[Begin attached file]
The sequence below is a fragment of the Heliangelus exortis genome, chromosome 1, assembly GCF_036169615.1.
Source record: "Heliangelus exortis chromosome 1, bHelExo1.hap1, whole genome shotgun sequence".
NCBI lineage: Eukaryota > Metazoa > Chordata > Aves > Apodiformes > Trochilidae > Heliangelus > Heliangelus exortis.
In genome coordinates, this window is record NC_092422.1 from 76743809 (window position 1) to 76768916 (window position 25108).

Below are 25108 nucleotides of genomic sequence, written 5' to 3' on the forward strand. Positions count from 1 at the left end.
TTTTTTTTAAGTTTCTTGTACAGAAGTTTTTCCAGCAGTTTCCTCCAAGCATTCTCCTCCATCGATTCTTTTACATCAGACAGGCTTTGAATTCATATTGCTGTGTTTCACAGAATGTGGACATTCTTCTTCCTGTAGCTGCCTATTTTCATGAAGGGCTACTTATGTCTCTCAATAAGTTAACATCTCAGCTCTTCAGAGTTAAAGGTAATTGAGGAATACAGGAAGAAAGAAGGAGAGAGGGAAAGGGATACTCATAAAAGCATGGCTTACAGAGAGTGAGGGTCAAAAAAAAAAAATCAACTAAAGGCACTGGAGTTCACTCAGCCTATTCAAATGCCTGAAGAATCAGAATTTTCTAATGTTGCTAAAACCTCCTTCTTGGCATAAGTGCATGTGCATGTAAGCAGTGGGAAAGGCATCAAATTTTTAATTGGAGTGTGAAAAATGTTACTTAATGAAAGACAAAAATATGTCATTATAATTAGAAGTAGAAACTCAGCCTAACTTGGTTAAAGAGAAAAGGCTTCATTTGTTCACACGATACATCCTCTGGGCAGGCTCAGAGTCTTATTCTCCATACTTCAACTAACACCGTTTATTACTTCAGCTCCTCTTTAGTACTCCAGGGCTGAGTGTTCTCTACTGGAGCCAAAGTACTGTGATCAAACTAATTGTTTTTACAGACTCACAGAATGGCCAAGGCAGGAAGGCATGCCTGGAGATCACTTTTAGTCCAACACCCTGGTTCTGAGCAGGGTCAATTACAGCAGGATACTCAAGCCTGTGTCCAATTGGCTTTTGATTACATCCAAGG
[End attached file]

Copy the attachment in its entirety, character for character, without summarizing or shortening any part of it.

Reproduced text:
The sequence below is a fragment of the Heliangelus exortis genome, chromosome 1, assembly GCF_036169615.1.
Source record: "Heliangelus exortis chromosome 1, bHelExo1.hap1, whole genome shotgun sequence".
NCBI lineage: Eukaryota > Metazoa > Chordata > Aves > Apodiformes > Trochilidae > Heliangelus > Heliangelus exortis.
In genome coordinates, this window is record NC_092422.1 from 76743809 (window position 1) to 76768916 (window position 25108).

Below are 25108 nucleotides of genomic sequence, written 5' to 3' on the forward strand. Positions count from 1 at the left end.
TTTTTTTTAAGTTTCTTGTACAGAAGTTTTTCCAGCAGTTTCCTCCAAGCATTCTCCTCCATCGATTCTTTTACATCAGACAGGCTTTGAATTCATATTGCTGTGTTTCACAGAATGTGGACATTCTTCTTCCTGTAGCTGCCTATTTTCATGAAGGGCTACTTATGTCTCTCAATAAGTTAACATCTCAGCTCTTCAGAGTTAAAGGTAATTGAGGAATACAGGAAGAAAGAAGGAGAGAGGGAAAGGGATACTCATAAAAGCATGGCTTACAGAGAGTGAGGGTCAAAAAAAAAAAATCAACTAAAGGCACTGGAGTTCACTCAGCCTATTCAAATGCCTGAAGAATCAGAATTTTCTAATGTTGCTAAAACCTCCTTCTTGGCATAAGTGCATGTGCATGTAAGCAGTGGGAAAGGCATCAAATTTTTAATTGGAGTGTGAAAAATGTTACTTAATGAAAGACAAAAATATGTCATTATAATTAGAAGTAGAAACTCAGCCTAACTTGGTTAAAGAGAAAAGGCTTCATTTGTTCACACGATACATCCTCTGGGCAGGCTCAGAGTCTTATTCTCCATACTTCAACTAACACCGTTTATTACTTCAGCTCCTCTTTAGTACTCCAGGGCTGAGTGTTCTCTACTGGAGCCAAAGTACTGTGATCAAACTAATTGTTTTTACAGACTCACAGAATGGCCAAGGCAGGAAGGCATGCCTGGAGATCACTTTTAGTCCAACACCCTGGTTCTGAGCAGGGTCAATTACAGCAGGATACTCAAGCCTGTGTCCAATTGGCTTTTGATTACATCCAAGG